I suggested we pray together, so we sat on the low stonewall in front of a church. That is when Barbara made her almost fatal mistake. As I began to pray, she moved closer, “So I can hear better,” she said, but I wasn’t so sure.
I knew women were dangerous, especially pushy ones, and this move almost sent me off to the hills. But, being of the generous sort, I decided to give her another chance. Besides, her obvious love for Jesus was very attractive to me.
Two weeks later Barbara came to my mother’s baptism at the pond on our farm. Afterwards I offered to take her home on my motorcycle. She borrowed some blue jeans from my sister, Marcia, and off we went.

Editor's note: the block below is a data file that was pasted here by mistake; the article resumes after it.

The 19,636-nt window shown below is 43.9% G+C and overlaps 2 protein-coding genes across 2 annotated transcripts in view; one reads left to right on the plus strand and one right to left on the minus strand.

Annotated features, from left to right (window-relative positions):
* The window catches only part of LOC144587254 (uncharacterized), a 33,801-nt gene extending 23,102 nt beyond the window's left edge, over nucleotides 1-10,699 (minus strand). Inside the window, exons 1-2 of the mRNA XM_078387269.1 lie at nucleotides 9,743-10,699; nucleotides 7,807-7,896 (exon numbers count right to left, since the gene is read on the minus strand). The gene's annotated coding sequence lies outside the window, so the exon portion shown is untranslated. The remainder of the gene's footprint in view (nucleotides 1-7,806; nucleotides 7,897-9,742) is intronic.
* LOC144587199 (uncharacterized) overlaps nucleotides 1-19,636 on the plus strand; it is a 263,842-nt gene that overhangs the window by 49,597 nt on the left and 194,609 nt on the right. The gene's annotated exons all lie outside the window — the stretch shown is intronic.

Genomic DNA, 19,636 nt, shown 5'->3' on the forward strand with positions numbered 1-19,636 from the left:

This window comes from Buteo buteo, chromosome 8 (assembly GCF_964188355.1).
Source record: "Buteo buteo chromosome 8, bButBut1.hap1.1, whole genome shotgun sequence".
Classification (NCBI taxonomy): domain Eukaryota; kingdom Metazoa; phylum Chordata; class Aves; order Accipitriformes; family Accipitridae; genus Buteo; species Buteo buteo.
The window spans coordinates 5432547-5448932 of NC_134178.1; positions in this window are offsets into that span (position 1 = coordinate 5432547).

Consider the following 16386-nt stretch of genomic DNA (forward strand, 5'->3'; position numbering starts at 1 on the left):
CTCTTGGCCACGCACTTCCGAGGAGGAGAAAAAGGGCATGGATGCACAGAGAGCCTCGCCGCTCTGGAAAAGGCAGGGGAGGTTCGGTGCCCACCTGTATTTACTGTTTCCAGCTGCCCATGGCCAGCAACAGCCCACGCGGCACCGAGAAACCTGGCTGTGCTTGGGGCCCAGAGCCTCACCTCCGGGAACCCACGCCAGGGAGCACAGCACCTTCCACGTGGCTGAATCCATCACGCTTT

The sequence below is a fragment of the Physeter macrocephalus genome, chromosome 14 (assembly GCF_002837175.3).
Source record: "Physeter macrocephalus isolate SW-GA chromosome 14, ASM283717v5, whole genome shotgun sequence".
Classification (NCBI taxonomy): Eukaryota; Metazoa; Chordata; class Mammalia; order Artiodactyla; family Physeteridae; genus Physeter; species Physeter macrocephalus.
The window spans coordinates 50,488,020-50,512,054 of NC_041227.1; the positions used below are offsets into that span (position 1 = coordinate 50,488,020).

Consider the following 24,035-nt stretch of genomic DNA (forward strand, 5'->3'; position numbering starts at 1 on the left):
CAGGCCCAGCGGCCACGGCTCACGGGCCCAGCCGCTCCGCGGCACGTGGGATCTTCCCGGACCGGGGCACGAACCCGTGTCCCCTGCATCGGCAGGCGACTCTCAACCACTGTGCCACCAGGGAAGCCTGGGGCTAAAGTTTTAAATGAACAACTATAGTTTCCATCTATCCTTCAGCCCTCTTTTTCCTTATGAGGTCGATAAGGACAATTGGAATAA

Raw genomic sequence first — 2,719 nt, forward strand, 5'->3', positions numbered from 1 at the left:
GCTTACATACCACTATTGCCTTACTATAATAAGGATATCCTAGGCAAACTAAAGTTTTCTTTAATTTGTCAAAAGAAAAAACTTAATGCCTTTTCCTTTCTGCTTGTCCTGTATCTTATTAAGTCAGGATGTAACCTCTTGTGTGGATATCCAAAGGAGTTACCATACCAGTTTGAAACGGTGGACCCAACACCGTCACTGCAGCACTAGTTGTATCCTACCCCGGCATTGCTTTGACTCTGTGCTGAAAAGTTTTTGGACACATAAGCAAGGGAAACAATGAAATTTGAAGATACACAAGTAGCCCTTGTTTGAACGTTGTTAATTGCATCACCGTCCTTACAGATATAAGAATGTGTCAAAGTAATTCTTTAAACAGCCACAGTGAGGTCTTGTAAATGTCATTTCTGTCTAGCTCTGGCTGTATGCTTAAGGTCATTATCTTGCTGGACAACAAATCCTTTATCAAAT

This was an important ride, for I was giving her “the motorcycle test.” As we went through the curves of the road, leaning first to the right and then to the left, I was waiting to see if she would try to steer me with her hands on my waist. That would mean she was definitely too pushy for me. But she leaned nicely into the curves with me, following along perfectly, passing the test with flying colors.
When we came to the stop sign just before His Mansion, I turned and said to her, “We’re just going to be friends.” This was something I said to all the girls I met. It put a safe boundary on relationships, keeping both parties from going off on fanciful dreams.
Barbara said, “That’s fine with me.” In fact, after her painful engagement, she was very happy to have this clear boundary set in our relationship.
I suggested to Barbara that we pray together each day for the youth group and she agreed. So each morning at 8 I would call her from the tire shop and we would pray for the kids.
Picture: Fall of 1973